3. Research and find the experts in your field of interest. Are you interested in showing dogs? Then go to dog shows and watch the people who are experts at it, and find out which professional handlers are giving seminars and go attend them. Stay all day at the show, and watch the top handlers in the group and Best in Show rings. Are you interested in training companion dogs? Ask your veterinarian to tell you the name of the very best trainer of pet dogs that he has ever met. Make an appointment and go visit them and see if they will give you private lessons. Interested in solving behavioral problems? Write to the head of animal behavioral clinics at Cornell and Tufts, and find out who is doing the most research on aggression and other issues. Research and read their articles and attend any workshops or seminars they offer. Join associations and meet people who are successful doing what you wish to do (could be agility, could be gun dog training, companion dog training, showing in conformation, whatever your interest, the way to meet the top people is to become involved).

4. Find good mentors - as per number 3, find the experts, get to know people who have trained under them and find someone willing to help you. It may take some time to find this person, it could even take a couple of years. If you are wanting a career in dogs (versus a hobby), then it probably will NOT be someone in your local area, as they will not wish to be training their competition. For example, when I decided I wanted to learn remote collar training, I learned from Diane Gallagher, who lived four hours away from me, and Martin Deeley, who lived several states away but offered training for trainers. When you find someone who is great at what they are doing, don't be afraid to invest money in learning from them. If you want to make dog training your career, you are going to have to invest in your education. If you just want to do something as a hobby, you may be able to find someone to take you under their wing as a friendship type of mentor, but this is not likely to happen if you want to make dog training your career.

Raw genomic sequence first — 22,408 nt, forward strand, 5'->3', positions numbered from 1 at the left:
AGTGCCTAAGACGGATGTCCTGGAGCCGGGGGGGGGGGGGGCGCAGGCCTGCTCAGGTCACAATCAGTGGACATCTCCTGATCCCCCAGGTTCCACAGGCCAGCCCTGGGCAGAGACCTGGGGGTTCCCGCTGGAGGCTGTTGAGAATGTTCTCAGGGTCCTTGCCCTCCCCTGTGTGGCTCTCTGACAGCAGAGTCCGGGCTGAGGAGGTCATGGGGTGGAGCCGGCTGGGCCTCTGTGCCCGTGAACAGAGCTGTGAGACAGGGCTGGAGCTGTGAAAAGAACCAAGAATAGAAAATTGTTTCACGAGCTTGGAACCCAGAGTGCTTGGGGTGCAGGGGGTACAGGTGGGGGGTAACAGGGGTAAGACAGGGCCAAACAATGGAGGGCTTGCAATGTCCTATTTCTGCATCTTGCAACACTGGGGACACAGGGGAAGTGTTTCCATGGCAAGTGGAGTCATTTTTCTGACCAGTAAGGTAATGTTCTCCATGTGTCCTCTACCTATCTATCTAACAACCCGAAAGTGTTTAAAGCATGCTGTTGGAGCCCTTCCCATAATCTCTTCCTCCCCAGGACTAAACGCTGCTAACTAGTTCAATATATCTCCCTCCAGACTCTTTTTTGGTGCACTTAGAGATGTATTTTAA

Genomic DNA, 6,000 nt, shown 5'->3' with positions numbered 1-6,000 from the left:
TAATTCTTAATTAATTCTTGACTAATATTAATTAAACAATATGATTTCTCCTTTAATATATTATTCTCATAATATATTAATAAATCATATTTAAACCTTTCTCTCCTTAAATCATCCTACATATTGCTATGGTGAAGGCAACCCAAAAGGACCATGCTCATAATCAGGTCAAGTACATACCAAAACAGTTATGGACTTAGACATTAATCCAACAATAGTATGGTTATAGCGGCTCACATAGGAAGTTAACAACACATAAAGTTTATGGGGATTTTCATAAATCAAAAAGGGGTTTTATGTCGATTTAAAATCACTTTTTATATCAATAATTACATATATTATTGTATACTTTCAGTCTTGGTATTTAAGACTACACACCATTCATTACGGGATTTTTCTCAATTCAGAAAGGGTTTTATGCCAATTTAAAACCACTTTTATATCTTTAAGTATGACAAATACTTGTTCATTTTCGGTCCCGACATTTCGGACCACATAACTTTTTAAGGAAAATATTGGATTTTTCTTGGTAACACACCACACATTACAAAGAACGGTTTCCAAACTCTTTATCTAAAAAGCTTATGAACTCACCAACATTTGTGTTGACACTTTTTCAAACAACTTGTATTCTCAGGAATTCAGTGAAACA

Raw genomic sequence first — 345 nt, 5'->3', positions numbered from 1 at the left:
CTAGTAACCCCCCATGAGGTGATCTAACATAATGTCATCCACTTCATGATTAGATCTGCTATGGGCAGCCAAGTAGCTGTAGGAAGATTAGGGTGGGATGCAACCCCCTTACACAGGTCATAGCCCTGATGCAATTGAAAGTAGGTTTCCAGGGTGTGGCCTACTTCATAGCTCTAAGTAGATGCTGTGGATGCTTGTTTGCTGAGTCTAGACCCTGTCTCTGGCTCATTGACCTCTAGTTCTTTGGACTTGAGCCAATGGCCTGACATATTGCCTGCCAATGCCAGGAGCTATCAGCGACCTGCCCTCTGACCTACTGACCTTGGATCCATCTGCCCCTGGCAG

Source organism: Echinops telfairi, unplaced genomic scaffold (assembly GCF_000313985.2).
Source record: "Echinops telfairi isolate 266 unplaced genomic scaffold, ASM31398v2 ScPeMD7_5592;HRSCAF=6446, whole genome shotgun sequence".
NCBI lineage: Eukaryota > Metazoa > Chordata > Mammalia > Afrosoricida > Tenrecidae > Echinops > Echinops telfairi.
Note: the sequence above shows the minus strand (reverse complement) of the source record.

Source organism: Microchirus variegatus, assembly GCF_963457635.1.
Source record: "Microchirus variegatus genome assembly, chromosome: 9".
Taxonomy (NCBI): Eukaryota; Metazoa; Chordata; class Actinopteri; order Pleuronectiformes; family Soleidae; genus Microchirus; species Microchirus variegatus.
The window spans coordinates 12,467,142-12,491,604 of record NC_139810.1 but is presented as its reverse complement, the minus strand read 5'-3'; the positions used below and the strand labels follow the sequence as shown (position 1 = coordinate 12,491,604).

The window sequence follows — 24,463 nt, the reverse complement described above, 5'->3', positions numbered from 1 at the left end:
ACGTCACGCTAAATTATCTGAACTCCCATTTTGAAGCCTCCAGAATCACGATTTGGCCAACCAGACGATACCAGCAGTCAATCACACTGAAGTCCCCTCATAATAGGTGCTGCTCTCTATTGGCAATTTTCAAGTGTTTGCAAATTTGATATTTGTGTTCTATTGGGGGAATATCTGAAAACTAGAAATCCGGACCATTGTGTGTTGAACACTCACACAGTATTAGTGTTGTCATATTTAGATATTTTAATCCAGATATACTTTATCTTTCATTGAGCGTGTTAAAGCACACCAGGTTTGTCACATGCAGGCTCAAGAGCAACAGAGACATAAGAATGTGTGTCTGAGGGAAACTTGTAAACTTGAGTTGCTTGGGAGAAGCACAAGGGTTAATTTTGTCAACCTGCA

5. As you learn, practice, practice, practice. Not just on your own dogs, but volunteer to foster for rescue groups, or at a local shelter, so you can always have "green" dogs on which to practice. If your heart cannot stand working with shelter dogs, then volunteer to train the dogs of your friends and neighbors. Dog trainers who have only trained their own dog, and then go out and teach classes for a local club are rarely very good. You need to be working with all different types of dogs in order to start understanding what works and what doesn't.

6. Don't become "married to a method". The trainers I have met who are the least successful are those who will use only a handful of techniques and tools; those that are the most successful are those that develop huge toolboxes and a mind open to using whatever works . Every dog is unique, so you must learn many different techniques in order to be able to work with all different types of dogs.

7. Never stop learning. If you live to be 120, you will still never learn everything there is to learn about dogs! If someone tries to convince you that they have all the answers, then run, don't walk, as far away as possible! There actually are "movements" within the dog training world, and I would advise you to stay away from them. Dog training can be a hobby, or a career, but it should not be your religion. If someone wants you to stick to using only one method, and they spend a lot of time in their written material or in seminars and workshops talking about why you should never use other types of training, and try to convince you that their "way is the only way" then you might waste a lot of time in a cult-like environment, versus spending time learning about dogs.

8. Once you have your clients, deliver more than expected. Listen, truly listen, to their concerns. Recommend things that are workable for them, be realistic in your expectations of what each client can handle. They will judge you not on what you can make their dog do, but on what you can teach them that makes the dog work for them. Tailor your advice not only to the dog's temperament, but to that of the owner as well.

9. Follow up. Clients appreciate the email or phone call that lets them know that you are thinking of them. Offering them another tip that might help, or even just asking how their dog is doing can help cement your relationship with them. The way to build your business is to develop satisfied clients, who will in turn recommend you to their friends, relatives and co-workers.

10. Be grateful! Take the time to send thank you notes once you start receiving referrals. And never forget to be grateful to the clients who are paying you. No matter how much patience it requires to work with them, they are still very valuable....without them, you could not be doing what you love!